Atheists' rights violated in Italy

Italy is among the 85 countries in the world where atheists and agnostics suffer serious violations of their rights. While apostasy and blasphemy are not punishable by death, the picture is still disheartening.

Ingrid Colanicchia
Ingrid Colanicchia MicroMega, Italy
Source: MicroMega
Atheists' rights violated in Italy - NewsMavens
A church. Wikimedia Commons

Why this story matters:

On December 5, the Freethought Report 2017 was published by the International Humanist and Ethical Union. The picture that emerges is discomforting: in at least 85 countries in the world atheists and agnostics suffer serious discrimination; in 30 of these (mostly Islamic states or states with a Muslim majority) apostasy is subject to the death penalty.

Italy, not surprisingly, is part of the 55 "second tier" countries: not among the 30 in which the situation is alarming, but among the 55 with serious violations (usually concerning religious control over family law or "moral" issues and punishment of blasphemy).

The most critical issues concern Catholic teaching in public schools; the "8 per thousand" financing system which transfers about one billion euros from the coffers of the State to those of the Church each year; the overwhelming presence of the Catholic Church on television (for example, between September 2015 and August 2016, 726 religious television programs were aired, 524 of which focused on Catholicism).

Italy is also among the countries that punish blasphemy (article 724 criminal code): not with the death penalty, of course, but it is only since 1999 that the behavior has been decriminalized and reduced to "administrative wrongdoing".

These are all consequences of the Italian political class's long-standing willingness to protect the interests of the Catholic Church. And we have recently obtained additional proof of this tendency.

A few weeks ago, the new head of a public school in Palermo, Sicily, decided to remove the cumbersome statues of saints and madonnas that dotted the corridors of the institute, and to forbid teachers to ask children to recite prayers before eating.

There was an immediate reaction from the Minister of Education, Valeria Fedeli, who criticized the principal's decisions during a public appearance at a symposium about the social doctrines of the Church.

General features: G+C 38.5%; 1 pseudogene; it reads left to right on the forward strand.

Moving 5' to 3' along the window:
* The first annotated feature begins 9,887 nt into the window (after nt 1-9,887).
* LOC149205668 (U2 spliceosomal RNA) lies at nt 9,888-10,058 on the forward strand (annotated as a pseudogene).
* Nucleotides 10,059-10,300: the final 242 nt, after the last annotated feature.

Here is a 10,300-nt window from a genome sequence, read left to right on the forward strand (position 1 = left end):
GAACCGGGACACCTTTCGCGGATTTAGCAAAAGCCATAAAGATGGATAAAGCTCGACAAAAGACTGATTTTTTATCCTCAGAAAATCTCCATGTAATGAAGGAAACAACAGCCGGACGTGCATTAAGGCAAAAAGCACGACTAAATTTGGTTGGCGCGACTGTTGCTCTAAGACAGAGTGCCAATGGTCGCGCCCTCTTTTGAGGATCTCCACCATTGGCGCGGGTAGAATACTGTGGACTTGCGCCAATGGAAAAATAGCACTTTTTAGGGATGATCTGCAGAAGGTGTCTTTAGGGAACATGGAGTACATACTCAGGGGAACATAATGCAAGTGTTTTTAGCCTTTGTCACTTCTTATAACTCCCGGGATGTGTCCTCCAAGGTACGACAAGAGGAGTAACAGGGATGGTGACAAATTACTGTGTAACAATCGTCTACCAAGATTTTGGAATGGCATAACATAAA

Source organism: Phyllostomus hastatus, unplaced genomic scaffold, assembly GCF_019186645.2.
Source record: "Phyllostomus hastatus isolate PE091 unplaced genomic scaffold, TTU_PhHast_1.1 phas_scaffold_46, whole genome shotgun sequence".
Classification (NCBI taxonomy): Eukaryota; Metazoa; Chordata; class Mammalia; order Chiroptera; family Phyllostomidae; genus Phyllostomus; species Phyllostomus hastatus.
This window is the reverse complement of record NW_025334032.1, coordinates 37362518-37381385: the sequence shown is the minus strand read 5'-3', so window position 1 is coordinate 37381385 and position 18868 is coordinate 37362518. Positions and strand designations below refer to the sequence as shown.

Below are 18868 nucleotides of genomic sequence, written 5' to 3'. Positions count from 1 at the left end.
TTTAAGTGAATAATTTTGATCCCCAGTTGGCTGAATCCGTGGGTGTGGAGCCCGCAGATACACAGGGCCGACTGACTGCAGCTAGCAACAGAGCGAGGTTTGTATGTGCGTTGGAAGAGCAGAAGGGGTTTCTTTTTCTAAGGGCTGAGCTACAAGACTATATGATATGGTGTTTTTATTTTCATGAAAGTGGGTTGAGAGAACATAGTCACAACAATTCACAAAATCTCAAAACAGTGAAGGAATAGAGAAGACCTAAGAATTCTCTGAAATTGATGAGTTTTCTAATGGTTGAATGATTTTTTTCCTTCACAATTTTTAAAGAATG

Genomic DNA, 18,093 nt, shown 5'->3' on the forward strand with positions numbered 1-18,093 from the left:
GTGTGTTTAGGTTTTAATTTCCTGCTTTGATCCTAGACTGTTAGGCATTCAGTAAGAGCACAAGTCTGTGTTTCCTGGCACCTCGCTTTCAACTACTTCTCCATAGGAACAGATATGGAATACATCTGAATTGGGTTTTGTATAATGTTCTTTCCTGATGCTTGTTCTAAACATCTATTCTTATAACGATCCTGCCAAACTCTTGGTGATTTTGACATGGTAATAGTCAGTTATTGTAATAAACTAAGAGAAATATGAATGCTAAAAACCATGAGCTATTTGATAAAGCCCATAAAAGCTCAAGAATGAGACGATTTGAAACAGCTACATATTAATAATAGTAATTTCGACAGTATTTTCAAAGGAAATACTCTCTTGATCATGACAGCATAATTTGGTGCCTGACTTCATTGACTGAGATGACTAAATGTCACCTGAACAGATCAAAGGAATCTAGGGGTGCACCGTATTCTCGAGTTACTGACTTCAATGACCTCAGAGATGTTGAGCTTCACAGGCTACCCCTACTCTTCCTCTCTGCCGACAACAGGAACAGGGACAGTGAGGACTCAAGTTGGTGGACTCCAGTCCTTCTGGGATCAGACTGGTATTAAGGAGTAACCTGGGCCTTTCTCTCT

This attitude unites the right and the left (or what remains of it): the post-fascist leader of Fratelli d'Italia Giorgia Meloni and the fascists of Forza Nuova are aliigned with the Minister's position. 

But a similar picture emerges in many parts of Europe. Bosnia and Herzegovina, Croatia, Denmark, Germany, Greece, Malta, Macedonia, Hungary, Poland, Russia are among the 55 countries that consistently violate the rights of atheists and agnostics.

This is a concerning situation because, as Andrew Copson, president of the International Humanist and Ethical Union points out, human rights are either respected as a whole or disrespected as a whole. That's just how human rights work. If you violate one today then you will violate others tomorrow, and social welfare will, bit by bit, get chipped away. 

Details from the story:

  • According to the Freethought Report 2017, in 85 countries of the world atheists’ rights suffer severe violations, Italy included.
  • In Italy the biggest problems are related to the Catholic instruction in schools and to the attitude of politics that pushes a socially conservative, religiously inspired agenda, without regard to the rights of those with progressive views.
  • Recently the Italian Minister of Education, Valeria Fedeli, criticized the headmaster of a public school in Sicily for removing statues of saints and banning prayers in class.

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